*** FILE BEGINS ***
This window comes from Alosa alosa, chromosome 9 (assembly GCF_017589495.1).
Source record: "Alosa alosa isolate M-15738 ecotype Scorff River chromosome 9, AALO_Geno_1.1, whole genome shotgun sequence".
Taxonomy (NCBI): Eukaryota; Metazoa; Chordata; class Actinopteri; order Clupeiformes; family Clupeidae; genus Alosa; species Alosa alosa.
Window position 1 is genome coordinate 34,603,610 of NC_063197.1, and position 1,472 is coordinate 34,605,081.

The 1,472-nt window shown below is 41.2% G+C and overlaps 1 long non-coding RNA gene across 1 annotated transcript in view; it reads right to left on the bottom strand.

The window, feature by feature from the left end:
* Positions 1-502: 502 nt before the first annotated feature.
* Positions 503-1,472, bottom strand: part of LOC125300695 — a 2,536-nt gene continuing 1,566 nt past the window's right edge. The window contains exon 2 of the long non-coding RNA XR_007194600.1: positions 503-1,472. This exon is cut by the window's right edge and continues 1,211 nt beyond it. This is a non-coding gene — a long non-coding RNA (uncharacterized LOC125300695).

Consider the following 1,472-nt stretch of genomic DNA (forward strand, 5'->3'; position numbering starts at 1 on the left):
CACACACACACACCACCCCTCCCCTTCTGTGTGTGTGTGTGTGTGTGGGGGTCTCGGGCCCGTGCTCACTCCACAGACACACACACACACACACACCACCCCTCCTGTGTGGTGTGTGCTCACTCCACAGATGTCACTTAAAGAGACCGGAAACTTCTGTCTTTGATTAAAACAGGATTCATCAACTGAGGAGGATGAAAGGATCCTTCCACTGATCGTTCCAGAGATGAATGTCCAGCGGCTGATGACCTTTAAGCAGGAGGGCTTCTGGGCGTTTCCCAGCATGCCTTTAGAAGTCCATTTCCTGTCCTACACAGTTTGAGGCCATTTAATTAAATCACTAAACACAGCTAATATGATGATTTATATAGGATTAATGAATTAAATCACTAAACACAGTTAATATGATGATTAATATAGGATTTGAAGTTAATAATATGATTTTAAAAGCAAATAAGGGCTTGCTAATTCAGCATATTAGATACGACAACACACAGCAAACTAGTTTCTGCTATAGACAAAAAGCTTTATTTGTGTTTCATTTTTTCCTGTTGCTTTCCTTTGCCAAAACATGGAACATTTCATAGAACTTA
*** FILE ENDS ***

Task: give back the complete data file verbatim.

This window comes from Alosa alosa, chromosome 9 (assembly GCF_017589495.1).
Source record: "Alosa alosa isolate M-15738 ecotype Scorff River chromosome 9, AALO_Geno_1.1, whole genome shotgun sequence".
Taxonomy (NCBI): Eukaryota; Metazoa; Chordata; class Actinopteri; order Clupeiformes; family Clupeidae; genus Alosa; species Alosa alosa.
Window position 1 is genome coordinate 34,603,610 of NC_063197.1, and position 1,472 is coordinate 34,605,081.

The 1,472-nt window shown below is 41.2% G+C and overlaps 1 long non-coding RNA gene across 1 annotated transcript in view; it reads right to left on the bottom strand.

The window, feature by feature from the left end:
* Positions 1-502: 502 nt before the first annotated feature.
* Positions 503-1,472, bottom strand: part of LOC125300695 — a 2,536-nt gene continuing 1,566 nt past the window's right edge. The window contains exon 2 of the long non-coding RNA XR_007194600.1: positions 503-1,472. This exon is cut by the window's right edge and continues 1,211 nt beyond it. This is a non-coding gene — a long non-coding RNA (uncharacterized LOC125300695).

Consider the following 1,472-nt stretch of genomic DNA (forward strand, 5'->3'; position numbering starts at 1 on the left):
CACACACACACACCACCCCTCCCCTTCTGTGTGTGTGTGTGTGTGTGGGGGTCTCGGGCCCGTGCTCACTCCACAGACACACACACACACACACACCACCCCTCCTGTGTGGTGTGTGCTCACTCCACAGATGTCACTTAAAGAGACCGGAAACTTCTGTCTTTGATTAAAACAGGATTCATCAACTGAGGAGGATGAAAGGATCCTTCCACTGATCGTTCCAGAGATGAATGTCCAGCGGCTGATGACCTTTAAGCAGGAGGGCTTCTGGGCGTTTCCCAGCATGCCTTTAGAAGTCCATTTCCTGTCCTACACAGTTTGAGGCCATTTAATTAAATCACTAAACACAGCTAATATGATGATTTATATAGGATTAATGAATTAAATCACTAAACACAGTTAATATGATGATTAATATAGGATTTGAAGTTAATAATATGATTTTAAAAGCAAATAAGGGCTTGCTAATTCAGCATATTAGATACGACAACACACAGCAAACTAGTTTCTGCTATAGACAAAAAGCTTTATTTGTGTTTCATTTTTTCCTGTTGCTTTCCTTTGCCAAAACATGGAACATTTCATAGAACTTA